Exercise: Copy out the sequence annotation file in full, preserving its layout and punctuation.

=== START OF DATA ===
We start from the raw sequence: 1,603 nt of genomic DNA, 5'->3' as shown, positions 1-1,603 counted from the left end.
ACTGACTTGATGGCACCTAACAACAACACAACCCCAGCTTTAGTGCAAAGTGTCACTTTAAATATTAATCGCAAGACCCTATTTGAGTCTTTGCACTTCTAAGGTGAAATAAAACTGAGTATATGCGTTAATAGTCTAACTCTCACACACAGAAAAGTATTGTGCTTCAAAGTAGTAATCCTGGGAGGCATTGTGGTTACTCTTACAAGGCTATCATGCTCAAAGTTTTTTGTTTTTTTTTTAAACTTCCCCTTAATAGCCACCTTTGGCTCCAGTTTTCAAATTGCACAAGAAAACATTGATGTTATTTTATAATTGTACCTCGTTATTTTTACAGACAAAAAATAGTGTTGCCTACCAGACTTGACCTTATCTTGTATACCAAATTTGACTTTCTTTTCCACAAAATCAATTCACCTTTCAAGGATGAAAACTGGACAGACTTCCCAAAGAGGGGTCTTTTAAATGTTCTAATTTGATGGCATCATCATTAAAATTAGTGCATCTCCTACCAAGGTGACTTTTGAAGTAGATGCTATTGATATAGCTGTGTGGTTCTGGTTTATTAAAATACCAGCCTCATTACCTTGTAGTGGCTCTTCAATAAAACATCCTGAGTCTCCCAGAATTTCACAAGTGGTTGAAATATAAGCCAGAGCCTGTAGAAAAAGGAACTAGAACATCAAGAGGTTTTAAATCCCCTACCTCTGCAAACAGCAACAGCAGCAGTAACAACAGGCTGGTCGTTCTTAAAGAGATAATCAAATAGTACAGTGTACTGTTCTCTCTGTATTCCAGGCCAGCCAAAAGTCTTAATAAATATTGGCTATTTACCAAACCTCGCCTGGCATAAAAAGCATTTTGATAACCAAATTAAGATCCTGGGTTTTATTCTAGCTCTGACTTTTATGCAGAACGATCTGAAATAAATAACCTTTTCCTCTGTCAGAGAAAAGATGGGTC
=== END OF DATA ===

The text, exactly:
We start from the raw sequence: 1,603 nt of genomic DNA, 5'->3' as shown, positions 1-1,603 counted from the left end.
ACTGACTTGATGGCACCTAACAACAACACAACCCCAGCTTTAGTGCAAAGTGTCACTTTAAATATTAATCGCAAGACCCTATTTGAGTCTTTGCACTTCTAAGGTGAAATAAAACTGAGTATATGCGTTAATAGTCTAACTCTCACACACAGAAAAGTATTGTGCTTCAAAGTAGTAATCCTGGGAGGCATTGTGGTTACTCTTACAAGGCTATCATGCTCAAAGTTTTTTGTTTTTTTTTTAAACTTCCCCTTAATAGCCACCTTTGGCTCCAGTTTTCAAATTGCACAAGAAAACATTGATGTTATTTTATAATTGTACCTCGTTATTTTTACAGACAAAAAATAGTGTTGCCTACCAGACTTGACCTTATCTTGTATACCAAATTTGACTTTCTTTTCCACAAAATCAATTCACCTTTCAAGGATGAAAACTGGACAGACTTCCCAAAGAGGGGTCTTTTAAATGTTCTAATTTGATGGCATCATCATTAAAATTAGTGCATCTCCTACCAAGGTGACTTTTGAAGTAGATGCTATTGATATAGCTGTGTGGTTCTGGTTTATTAAAATACCAGCCTCATTACCTTGTAGTGGCTCTTCAATAAAACATCCTGAGTCTCCCAGAATTTCACAAGTGGTTGAAATATAAGCCAGAGCCTGTAGAAAAAGGAACTAGAACATCAAGAGGTTTTAAATCCCCTACCTCTGCAAACAGCAACAGCAGCAGTAACAACAGGCTGGTCGTTCTTAAAGAGATAATCAAATAGTACAGTGTACTGTTCTCTCTGTATTCCAGGCCAGCCAAAAGTCTTAATAAATATTGGCTATTTACCAAACCTCGCCTGGCATAAAAAGCATTTTGATAACCAAATTAAGATCCTGGGTTTTATTCTAGCTCTGACTTTTATGCAGAACGATCTGAAATAAATAACCTTTTCCTCTGTCAGAGAAAAGATGGGTC